18 COUNSELOR EDUCATION STUDENT HANDBOOK Out-of-class requirements: Many of the doctoral courses require time commitments beyond the actual class meetings. For example, students in the Counseling Supervision (COUN 812) course, working under faculty supervision, provide supervision of master's students (typically in practicum classes). This will require approximately three to four hours per week (to meet with supervisees and review recordings of counseling session, and prepare for and document supervision meetings). When students take COUN 818 (Advanced Group Counseling), they facilitate five to six sessions of a personal growth groups for master's students (or similar assignment) during the scheduled time of the master's class and then supervise pairs of master s students in their co-leading a group. When taking COUN 816 (Advanced Clinical, Leadership, and Organizational Assessment), students administer and interpret standardized instruments, meet with each other as well as with a student in our master's program, and engage in assessment of an organization. In addition, throughout the program, there may be other expectations for out-of-class activities as well, for example, immersion and social advocacy projects in the advanced multicultural counseling courses. 3. Practicum and internships: As previously noted, all students must complete a minimum of 100 hours of advanced practicum (hours accrued in advanced assessment and counseling supervision) and a minimum of 600 hours of internship, which includes three credits of COUN 824 Internship I: Instructorship and three credits of COUN 826 Internship II: Fieldwork (300 hours). As a reminder, students who enroll in one semester of Internship II must complete 12 credits of Cognate courses. Please refer to the Clinical Experience section of this handbook for additional information. 4. Course offerings: Most of the doctoral courses are offered in the evening (5:30-8:00), with a few being offered at 8:15-10:45 p.m. and some on alternate Saturdays for longer periods of time. If we offer a class on a Saturday schedule one semester/year, the next time we offer it will usually be during the week. Each fall the Doctoral Program Director will post a tentative schedule of courses to be offered for a 2-year period to assist students and advisors in their planning. The following are just a few things that we think may be helpful to know about course offerings: Fall courses usually include: COUN 810, 812, 814, 818, 824, 826 (dependent on adequate enrollment). Spring courses usually include: COUN 812, 816, 820, 822, 824, 826 (dependent on adequate enrollment); 818 may be offered depending on fall enrollment. We usually offer 1-2 summer courses (e.g., COUN 820, 822, 826, and/or a special topics class). Research course offerings are scheduled through the Educational Foundations Department. All four required EDFD courses are typically offered each fall and spring with introductory courses being offered on Wednesdays and advanced courses offered on Thursdays. The EDFD Department also periodically offers special topics courses. EDFD 820 and EDFD 821 are typically offered during alternate summers (EDFD 821 was offered summer 2014 and EDFD 820 is scheduled to be offered summer 2015 during a 6-week session). Please note that the EDFD courses are for students in all the doctoral programs in the College of Education and Human Services and they fill up very quickly. Because of this we strongly recommend students to register for any of the required EDFD courses as soon as registration opens.
19 COUNSELOR EDUCATION STUDENT HANDBOOK Cognate courses: As noted, students are required to complete three-four elective courses (9-12 semester hours) related to their area of specialization. Students who complete three cognate courses must complete one semester of Internship I and two semesters of Internship II (6 credits/600 hours). Cognate courses must be approved by the members of students' Advisory Committees. Because of this, we recommend that students focus on completing core course requirements (including their research courses) until they have formed their Advisory Committees. Note that with Committee approval, cognate courses may be taken from any program on campus, including special topics courses offered by the EDFD Department (e.g., survey construction). 6. Eligibility to take comprehensive exams: Students are eligible to take the comprehensive exam after completing the core requirements. Upon recommendation of their Advisory Committee and approval of the Doctoral Program Director, students may be enrolled in Internship II, their last cognate course, and/or an advanced research course. See the section in this handbook on the Doctoral Comprehensive Examination. 7. Personal and professional issues: Course work frequently requires students to deal with personal and professional issues, both situational and developmental in nature. Students' openness to self-examination and constructive feedback are integral parts of professional development. Moreover, as professionals who adhere to the Code of Ethics of the American Counseling Association, the faculty are committed to an on-going screening process designed to assist students whose issues interfere significantly with their progress in the program 8. Collaboration with faculty members: We strongly encourage students to seek opportunities to collaborate with faculty members on research projects, conference presentations, professional organization involvement, and other professional and scholarly activities. This will enrich your experience and enhance your professional standing. CLINICAL EXPERIENCE: OVERVIEW OF INTERNSHIPS Overview of Internship I: Instructorship Experience Internship I provides a wonderful, mutually beneficial opportunity for doctoral students and faculty mentors; one in which doctoral students are mentored in developing their teaching skills while sharing their counseling expertise and life experiences with our master's students as they teach approximately one-half of the course content (under faculty guidance) of a master s-level counseling class. Doctoral students may co-teach any of the courses in our master s counseling curriculum, other than practicum or internship, based on their professional interests and advisory committee approval. The goal is that the COUN 824 course instructor, the faculty mentors, and the doctoral interns work together to make Instructorship a productive and engaging learning experience for both doctoral and master s students. Although faculty members who teach COUN 824 may have different requirements, there are certain objectives and experiences that we expect will be consistent (based on the course as it was approved and what we are using for Middle States assessment data). Once the COUN 824 instructor has the syllabus prepared, he or she will share that with students registered for COUN 824 and with faculty mentors. The following information includes an overview of the instructorship experience, including requirements and expectations of both students and faculty mentors.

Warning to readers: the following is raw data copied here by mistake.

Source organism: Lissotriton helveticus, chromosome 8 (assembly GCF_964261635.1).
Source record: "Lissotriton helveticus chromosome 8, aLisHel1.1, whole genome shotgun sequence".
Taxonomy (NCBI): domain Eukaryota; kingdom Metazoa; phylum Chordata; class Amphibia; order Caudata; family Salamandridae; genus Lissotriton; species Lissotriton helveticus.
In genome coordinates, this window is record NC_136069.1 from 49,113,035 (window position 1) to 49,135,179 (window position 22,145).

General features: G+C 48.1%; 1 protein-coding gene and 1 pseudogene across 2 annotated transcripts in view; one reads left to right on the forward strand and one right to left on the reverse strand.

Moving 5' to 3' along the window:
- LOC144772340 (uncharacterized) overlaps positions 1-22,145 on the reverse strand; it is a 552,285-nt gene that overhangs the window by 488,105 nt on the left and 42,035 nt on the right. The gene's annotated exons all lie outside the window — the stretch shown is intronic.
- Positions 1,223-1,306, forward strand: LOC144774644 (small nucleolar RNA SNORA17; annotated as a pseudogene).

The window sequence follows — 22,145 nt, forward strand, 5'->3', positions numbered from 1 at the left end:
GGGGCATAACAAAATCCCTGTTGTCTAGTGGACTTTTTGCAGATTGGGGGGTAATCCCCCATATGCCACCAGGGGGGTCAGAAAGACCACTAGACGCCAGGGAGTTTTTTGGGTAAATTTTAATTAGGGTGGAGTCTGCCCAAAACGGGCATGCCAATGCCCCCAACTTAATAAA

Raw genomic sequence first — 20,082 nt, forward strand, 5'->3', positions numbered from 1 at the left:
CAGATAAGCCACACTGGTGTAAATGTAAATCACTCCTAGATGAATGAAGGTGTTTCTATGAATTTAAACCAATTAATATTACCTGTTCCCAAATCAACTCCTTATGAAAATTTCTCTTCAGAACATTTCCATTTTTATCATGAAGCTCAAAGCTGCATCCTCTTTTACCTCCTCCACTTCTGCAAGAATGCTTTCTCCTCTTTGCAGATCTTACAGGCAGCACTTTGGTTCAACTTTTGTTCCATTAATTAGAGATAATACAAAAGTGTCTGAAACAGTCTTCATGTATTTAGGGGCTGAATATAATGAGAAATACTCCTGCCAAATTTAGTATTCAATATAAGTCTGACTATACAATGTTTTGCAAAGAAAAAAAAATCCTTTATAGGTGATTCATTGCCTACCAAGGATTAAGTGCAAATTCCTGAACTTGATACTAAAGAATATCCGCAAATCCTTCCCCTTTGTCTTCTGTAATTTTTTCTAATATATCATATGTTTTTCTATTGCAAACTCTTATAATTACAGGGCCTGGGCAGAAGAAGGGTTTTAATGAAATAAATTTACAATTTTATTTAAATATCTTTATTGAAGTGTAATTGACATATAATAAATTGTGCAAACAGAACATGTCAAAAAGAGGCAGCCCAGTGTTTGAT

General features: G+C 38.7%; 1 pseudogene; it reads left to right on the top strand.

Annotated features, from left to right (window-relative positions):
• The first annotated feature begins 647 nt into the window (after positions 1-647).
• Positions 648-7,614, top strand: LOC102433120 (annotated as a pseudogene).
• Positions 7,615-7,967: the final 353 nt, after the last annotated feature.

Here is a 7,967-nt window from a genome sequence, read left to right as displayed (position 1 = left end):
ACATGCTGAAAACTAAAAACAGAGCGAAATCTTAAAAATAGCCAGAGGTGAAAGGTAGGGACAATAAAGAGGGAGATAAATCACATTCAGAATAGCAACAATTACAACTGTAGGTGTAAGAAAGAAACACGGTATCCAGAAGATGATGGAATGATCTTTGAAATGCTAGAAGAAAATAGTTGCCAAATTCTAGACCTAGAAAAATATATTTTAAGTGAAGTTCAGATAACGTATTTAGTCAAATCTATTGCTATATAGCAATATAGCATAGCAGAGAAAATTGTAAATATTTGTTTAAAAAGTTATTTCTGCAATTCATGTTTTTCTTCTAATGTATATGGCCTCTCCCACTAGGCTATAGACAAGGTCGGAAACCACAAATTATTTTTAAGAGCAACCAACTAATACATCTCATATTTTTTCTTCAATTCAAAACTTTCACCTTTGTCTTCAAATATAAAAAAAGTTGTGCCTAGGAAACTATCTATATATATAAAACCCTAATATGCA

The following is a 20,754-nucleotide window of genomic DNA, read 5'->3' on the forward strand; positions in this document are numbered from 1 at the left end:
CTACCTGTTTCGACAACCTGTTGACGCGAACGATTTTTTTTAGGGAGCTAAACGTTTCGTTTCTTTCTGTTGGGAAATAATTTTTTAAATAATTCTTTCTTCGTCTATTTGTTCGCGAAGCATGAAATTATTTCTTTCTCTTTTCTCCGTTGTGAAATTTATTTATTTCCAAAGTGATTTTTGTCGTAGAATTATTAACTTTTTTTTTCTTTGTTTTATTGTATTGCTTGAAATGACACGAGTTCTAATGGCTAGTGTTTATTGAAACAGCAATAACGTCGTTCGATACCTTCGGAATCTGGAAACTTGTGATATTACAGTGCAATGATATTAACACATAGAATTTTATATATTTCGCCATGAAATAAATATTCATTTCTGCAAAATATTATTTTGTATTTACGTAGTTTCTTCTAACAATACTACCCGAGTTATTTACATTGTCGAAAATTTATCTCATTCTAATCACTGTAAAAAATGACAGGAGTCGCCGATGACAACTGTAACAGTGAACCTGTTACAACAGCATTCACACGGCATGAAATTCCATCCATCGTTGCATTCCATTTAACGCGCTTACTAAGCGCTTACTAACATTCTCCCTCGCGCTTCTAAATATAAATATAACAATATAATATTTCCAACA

20 COUNSELOR EDUCATION STUDENT HANDBOOK 17 The goal is for students to develop pedagogical knowledge and skills, and to connect theory and research with the practice of teaching rather than rely solely or primarily on their own experiences. Through the Instructorship experience (the Instructorship course, meeting with faculty mentors, and co-teaching a master s class), students examine the diverse ways in which the core courses in a CACREP-accredited counseling program (other than practicum or internship these can be co-taught as part of Internship II) might be approached to facilitate students learning, empathic understanding, cultural competence, and to promote best practice. Students explore a variety of techniques, ideas, and philosophical constructs concerning teaching and learning in general, and specific to the discipline. Overview of Key Aspects and Requirements of the Instructorship Experience Instructorship course assignments must be approved at least six (6) weeks before the semester in which doctoral students are scheduled to begin COUN 824 so that students can have time to prepare for their teaching responsibilities. The Doctoral Program Director will a call for faculty mentors each semester for the following semester and then share information on potential co-teaching opportunities with doctoral students and advisors. Students make arrangements to meet with potential faculty mentors Doctoral students work with faculty mentors to co-teach a master s-level counseling course. Students must consult with their advisors and advisory committee members about what course(s) most closely align with their professional goals and cognate and advisory committee members must approve the course to be co-taught during Instructorship. Notify Doctoral Program Assistant of Instructorship assignment (course to be co-taught) and the name of the doctoral faculty mentor at least Preparation is critical! The work for COUN 824 actually begins before the class ever meets. Faculty mentors and doctoral interns review the syllabus before classes begin. Faculty mentors involve interns in co-constructing parts of the course syllabi to the extent possible. For example course objectives have been agreed on by faculty so that the faculty know what knowledge and skills they can expect students to have by the end of each course) and some assignments (e.g., the poster session for COUN 552) will be set. At the same time, the goal is for interns to share their ideas about assignments, structuring the course, topics, etc. and to be involved in all aspects of developing and teaching the master s course so that the students can teach it (or a similar course) on their own after the completion of Instructorship. Faculty mentors and doctoral students agree on topics for which interns will be responsible/take the lead. By the end of the semester, interns are expected to have prepared for and implemented plans for a minimum of 15 class hours; ideally they will take the lead on facilitating closer to ½ of the content/class time. Faculty mentors often share PowerPoints and other resource materials with the doctoral interns. A key, however, is for interns to make things "their own, and to understand what they want to achieve in the classroom and then prepare lessons and materials that will help them meet the stated goals for each lesson. Interns and faculty mentors (instructors of record) meet weekly to plan for and to debrief about each class period. This is similar to co-facilitating groups; making sure that cofacilitators are on the same page about ultimate goals even though styles may be different. Going along with the previous two bullets, in addition to submitting lesson plans to their COUN 824 instructor, doctoral interns develop lesson plans for their assigned topics and submit those to faculty mentors before they conduct the lessons (at least initially). Faculty mentors are the equivalent of site supervisors and have a responsibility to the professional development of doctoral interns while also having ultimate responsibility for the grading and overall learning experience of the master's students. As part of their professional development, doctoral interns need to learn how to grade assignments. Although faculty